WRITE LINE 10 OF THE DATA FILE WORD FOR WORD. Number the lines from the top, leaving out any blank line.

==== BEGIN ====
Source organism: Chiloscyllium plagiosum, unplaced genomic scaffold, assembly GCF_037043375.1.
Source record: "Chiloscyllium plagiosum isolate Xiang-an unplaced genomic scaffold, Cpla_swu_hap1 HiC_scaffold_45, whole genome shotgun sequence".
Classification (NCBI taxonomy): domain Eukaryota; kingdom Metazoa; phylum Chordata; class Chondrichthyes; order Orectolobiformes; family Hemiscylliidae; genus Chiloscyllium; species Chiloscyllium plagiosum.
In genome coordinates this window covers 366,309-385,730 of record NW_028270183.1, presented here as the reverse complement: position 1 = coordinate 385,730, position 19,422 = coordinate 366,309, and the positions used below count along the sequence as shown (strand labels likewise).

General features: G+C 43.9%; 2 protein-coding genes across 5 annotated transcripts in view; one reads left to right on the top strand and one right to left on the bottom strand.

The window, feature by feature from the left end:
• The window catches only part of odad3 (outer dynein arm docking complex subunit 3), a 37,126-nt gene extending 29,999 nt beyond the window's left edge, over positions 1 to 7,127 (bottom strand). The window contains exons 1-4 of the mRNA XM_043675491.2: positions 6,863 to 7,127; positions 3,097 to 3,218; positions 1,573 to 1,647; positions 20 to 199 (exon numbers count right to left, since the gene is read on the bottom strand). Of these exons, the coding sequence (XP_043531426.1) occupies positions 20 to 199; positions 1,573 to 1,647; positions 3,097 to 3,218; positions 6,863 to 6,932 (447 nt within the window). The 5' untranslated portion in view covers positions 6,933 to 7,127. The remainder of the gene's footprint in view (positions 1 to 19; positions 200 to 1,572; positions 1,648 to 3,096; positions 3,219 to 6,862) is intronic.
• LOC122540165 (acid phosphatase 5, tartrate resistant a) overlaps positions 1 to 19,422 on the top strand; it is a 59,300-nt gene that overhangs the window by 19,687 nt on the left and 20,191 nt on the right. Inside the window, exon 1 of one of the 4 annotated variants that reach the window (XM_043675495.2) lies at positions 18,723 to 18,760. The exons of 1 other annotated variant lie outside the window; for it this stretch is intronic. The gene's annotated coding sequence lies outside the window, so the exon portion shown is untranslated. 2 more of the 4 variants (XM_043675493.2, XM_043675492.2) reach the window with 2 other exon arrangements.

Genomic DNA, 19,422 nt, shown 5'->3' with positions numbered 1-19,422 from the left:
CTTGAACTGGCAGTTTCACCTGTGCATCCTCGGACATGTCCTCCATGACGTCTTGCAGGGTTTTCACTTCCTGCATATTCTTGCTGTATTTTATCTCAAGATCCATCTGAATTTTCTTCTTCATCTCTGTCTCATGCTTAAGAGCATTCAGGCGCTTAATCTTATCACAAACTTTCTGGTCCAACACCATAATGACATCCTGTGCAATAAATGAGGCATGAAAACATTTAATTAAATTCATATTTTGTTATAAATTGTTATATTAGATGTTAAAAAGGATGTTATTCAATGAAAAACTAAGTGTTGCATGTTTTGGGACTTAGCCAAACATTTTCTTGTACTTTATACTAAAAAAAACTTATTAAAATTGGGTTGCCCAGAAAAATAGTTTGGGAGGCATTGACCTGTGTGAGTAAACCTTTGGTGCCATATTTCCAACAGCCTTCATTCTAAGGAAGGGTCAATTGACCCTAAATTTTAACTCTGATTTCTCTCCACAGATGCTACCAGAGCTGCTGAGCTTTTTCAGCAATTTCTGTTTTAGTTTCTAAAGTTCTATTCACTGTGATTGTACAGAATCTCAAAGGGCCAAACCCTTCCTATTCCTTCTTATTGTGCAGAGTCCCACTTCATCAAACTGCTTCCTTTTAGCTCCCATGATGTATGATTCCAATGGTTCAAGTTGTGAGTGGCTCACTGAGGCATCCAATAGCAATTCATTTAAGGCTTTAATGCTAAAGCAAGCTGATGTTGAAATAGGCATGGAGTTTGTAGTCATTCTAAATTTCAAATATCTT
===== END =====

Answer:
CTTGAACTGGCAGTTTCACCTGTGCATCCTCGGACATGTCCTCCATGACGTCTTGCAGGGTTTTCACTTCCTGCATATTCTTGCTGTATTTTATCTCAAGATCCATCTGAATTTTCTTCTTCATCTCTGTCTCATGCTTAAGAGCATTCAGGCGCTTAATCTTATCACAAACTTTCTGGTCCAACACCATAATGACATCCTGTGCAATAAATGAGGCATGAAAACATTTAATTAAATTCATATTTTGTTATAAATTGTTATATTAGATGTTAAAAAGGATGTTATTCAATGAAAAACTAAGTGTTGCATGTTTTGGGACTTAGCCAAACATTTTCTTGTACTTTATACTAAAAAAAACTTATTAAAATTGGGTTGCCCAGAAAAATAGTTTGGGAGGCATTGACCTGTGTGAGTAAACCTTTGGTGCCATATTTCCAACAGCCTTCATTCTAAGGAAGGGTCAATTGACCCTAAATTTTAACTCTGATTTCTCTCCACAGATGCTACCAGAGCTGCTGAGCTTTTTCAGCAATTTCTGTTTTAGTTTCTAAAGTTCTATTCACTGTGATTGTACAGAATCTCAAAGGGCCAAACCCTTCCTATTCCTTCTTATTGTGCAGAGTCCCACTTCATCAAACTGCTTCCTTTTAGCTCCCATGATGTATGATTCCAATGGTTCAAGTTGTGAGTGGCTCACTGAGGCATCCAATAGCAATTCATTTAAGGCTTTAATGCTAAAGCAAGCTGATGTTGAAATAGGCATGGAGTTTGTAGTCATTCTAAATTTCAAATATCTT